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March 20, 2024

How top performers bridge the gap between clinical & engineering teams [Part 3]

This is part three of our series on bridging the gap between clinical and engineering teams. If you missed part one, start here.

We're on the final leg of our journey to bridge the gap between clinical and tech teams. Today we're going to focus on quick wins.

1) Swap knowledge over sandwiches. Host "Lunch and Learn"for a two-way knowledge exchange: let tech explain the nuts and bolts of product development and clarify how clinician feedback shapes the roadmap. Meanwhile, let clinicians tell more about the complexity of their (clinical) workflows.

2) Screen for candidates who thrive in ambiguity and have a growth mindset (e.g. I'd rather hire a clinician who used 5 different EHRs in the past vs someone who has been using Epic for 15+ years).

3) Double down on onboarding. Transitioning from traditional healthcare into the fluid, ambiguous world of startups is a lot. Allocate plenty of time to get clinicians comfortable with tools like Slack or Jira, and make it clear that navigating thisnew level of modus operandi is expected to take some time.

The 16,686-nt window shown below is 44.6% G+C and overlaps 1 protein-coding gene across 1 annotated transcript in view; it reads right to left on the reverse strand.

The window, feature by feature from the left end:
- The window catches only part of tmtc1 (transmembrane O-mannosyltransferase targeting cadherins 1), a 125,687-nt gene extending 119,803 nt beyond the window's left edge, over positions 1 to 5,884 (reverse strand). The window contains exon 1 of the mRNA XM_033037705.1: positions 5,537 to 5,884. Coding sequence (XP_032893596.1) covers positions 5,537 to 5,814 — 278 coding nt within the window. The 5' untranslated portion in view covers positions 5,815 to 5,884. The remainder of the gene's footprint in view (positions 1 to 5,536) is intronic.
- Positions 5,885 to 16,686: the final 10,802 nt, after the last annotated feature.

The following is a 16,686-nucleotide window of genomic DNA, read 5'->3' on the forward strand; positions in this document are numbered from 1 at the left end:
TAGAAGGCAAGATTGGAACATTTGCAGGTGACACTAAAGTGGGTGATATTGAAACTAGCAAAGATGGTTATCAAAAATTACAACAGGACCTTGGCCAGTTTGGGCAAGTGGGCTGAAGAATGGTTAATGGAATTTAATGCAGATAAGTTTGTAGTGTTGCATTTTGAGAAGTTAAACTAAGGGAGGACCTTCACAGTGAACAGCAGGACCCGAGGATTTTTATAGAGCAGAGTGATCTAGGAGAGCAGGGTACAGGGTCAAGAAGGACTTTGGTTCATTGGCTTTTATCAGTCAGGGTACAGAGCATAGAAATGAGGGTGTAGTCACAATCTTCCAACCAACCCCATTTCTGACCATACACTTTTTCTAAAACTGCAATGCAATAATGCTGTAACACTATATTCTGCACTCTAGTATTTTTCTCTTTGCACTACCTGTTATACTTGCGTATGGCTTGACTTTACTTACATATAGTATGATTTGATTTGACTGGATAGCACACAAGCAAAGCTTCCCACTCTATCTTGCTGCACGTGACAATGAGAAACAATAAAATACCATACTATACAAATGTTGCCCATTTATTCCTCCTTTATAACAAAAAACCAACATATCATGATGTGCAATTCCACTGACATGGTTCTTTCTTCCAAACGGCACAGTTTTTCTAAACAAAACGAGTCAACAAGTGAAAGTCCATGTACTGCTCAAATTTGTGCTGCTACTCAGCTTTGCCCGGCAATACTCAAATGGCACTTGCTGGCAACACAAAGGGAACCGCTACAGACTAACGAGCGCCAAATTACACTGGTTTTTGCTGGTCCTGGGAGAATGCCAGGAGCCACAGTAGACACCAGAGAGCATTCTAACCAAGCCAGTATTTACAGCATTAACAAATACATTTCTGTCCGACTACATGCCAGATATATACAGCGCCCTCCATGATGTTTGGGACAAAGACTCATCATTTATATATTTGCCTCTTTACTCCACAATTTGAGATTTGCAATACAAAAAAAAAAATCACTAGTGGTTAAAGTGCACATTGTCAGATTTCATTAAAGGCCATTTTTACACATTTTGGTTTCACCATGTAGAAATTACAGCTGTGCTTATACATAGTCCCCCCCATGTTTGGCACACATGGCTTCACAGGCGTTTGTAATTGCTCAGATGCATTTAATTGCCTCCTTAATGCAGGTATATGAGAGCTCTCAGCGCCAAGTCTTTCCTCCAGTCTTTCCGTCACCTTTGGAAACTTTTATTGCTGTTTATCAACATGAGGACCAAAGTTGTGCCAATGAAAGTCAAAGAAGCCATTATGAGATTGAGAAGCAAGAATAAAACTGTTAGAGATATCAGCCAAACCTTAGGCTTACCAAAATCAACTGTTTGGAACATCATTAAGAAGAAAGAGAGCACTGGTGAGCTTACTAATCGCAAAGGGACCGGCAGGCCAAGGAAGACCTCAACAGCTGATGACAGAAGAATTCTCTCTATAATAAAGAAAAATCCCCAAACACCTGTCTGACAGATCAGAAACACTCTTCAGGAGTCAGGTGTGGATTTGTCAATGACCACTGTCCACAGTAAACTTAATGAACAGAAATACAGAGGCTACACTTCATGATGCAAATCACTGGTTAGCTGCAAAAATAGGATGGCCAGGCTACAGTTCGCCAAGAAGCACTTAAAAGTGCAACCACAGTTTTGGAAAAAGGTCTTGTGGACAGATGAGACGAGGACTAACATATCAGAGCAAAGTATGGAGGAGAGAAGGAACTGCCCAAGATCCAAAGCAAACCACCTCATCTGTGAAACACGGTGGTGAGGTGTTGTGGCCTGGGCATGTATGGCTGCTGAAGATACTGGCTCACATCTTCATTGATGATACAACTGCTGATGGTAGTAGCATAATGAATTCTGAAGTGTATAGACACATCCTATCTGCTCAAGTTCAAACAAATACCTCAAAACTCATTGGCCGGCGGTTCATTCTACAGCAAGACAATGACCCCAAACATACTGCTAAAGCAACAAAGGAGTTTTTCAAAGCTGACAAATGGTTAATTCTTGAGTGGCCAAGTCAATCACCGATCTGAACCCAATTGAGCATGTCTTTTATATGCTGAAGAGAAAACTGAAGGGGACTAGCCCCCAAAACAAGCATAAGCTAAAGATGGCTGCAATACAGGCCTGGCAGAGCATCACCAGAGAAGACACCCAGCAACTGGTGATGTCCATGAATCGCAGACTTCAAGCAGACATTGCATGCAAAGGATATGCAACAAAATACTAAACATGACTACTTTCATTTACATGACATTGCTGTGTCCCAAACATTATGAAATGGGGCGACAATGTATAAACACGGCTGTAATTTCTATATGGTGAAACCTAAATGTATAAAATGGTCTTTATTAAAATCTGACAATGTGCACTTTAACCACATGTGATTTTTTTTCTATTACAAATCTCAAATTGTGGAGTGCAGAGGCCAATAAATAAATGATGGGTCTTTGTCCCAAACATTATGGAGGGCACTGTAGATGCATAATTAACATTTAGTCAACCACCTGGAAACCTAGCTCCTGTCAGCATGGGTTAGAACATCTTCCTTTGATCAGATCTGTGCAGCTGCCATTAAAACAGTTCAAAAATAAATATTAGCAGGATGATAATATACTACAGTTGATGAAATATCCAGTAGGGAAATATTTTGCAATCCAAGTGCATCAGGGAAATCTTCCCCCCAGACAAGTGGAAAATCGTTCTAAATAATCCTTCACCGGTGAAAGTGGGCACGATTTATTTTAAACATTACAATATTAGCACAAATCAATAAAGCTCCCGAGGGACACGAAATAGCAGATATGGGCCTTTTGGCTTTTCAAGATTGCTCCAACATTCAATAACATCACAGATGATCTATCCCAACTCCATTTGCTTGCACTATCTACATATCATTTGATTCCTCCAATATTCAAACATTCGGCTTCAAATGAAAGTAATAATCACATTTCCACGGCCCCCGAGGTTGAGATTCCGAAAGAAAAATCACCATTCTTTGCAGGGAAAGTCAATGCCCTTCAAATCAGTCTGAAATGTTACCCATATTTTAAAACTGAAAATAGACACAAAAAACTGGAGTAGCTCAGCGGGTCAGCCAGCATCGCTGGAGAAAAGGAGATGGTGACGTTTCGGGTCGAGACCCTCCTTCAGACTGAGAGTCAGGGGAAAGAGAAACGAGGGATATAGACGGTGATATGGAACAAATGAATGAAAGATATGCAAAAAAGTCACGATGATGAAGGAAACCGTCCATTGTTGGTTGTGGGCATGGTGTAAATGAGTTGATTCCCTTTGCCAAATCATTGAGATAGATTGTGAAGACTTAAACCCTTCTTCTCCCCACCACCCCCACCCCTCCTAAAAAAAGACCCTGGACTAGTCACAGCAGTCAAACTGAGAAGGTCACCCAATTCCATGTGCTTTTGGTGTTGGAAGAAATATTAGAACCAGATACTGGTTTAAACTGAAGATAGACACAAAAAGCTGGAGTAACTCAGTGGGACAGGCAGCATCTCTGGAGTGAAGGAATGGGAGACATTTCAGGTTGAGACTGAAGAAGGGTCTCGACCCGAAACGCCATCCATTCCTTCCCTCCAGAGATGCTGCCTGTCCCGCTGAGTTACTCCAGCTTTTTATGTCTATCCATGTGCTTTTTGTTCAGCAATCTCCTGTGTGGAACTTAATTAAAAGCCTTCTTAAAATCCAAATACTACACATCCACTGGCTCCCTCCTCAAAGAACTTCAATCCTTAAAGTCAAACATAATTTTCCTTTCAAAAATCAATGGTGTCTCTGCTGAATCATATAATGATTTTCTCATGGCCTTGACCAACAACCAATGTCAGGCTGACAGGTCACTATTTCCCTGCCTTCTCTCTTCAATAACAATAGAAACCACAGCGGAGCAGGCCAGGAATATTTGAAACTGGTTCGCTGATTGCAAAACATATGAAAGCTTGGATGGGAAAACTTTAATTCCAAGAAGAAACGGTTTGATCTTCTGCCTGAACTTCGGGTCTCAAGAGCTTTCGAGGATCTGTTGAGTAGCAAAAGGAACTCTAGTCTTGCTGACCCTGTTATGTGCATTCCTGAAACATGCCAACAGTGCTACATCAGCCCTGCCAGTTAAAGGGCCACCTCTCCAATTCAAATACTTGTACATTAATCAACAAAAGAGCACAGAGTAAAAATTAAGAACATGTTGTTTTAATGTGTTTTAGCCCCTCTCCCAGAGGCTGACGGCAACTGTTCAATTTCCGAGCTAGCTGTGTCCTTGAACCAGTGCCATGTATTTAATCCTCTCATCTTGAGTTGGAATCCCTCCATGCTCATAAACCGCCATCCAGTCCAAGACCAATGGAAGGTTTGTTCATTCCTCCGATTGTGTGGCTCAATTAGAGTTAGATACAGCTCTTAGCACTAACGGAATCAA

4) Underpromise! Clinicians have navigated a minefield of over-promises so building a solid relationshiprequires clear communication about what’s ahead, its timeline, and any hiccups along the way (template provided below).

5) Bring on Clinical Product Managers - actual clinicians only dedicated to enhancing the care experience. Care organizations such as Spring Health (JD), Homeward Health (JD) and FORM (JD) are actively recruiting for this role 

6) Implement feature flags to selectively roll out new functionalities to a VIP list of clinicians who agreed to test drive not-quite-perfect functionalities (I love Statsig for this).

7) Get constant feedback from your clinicians and celebrate those who give feedback (by closing the feedback loop). Some examples:

  • Open a Google Chat with your providers where you discuss features before coding starts.
  • Allow your clinicians to give thumbs up or down to product requests (Rotten Tomatoes kind of vibe).
  • Create a Slack channel where providers can brain dump feedback and open another one called "what-if-we-had" where clinicians list features and the benefits it would bring.

8) Respect each other expertise. Clinicians are unmatched in their domain of diagnosing and treating patients, tech is unmatched when it comes to shipping products. So tech should stop dismissing clinician input as mere complaints ("they're never happy, let's stop listening") and clinicians should stop going straight to an "I need THIS, period" stance.


Quick intro: we’re Thomas and Rik, building Awell - a low-code platform allowing care teams to design, implement and optimize care flows in days, not months. CareOps grew out of our years spent improving CareOps at innovative providers.

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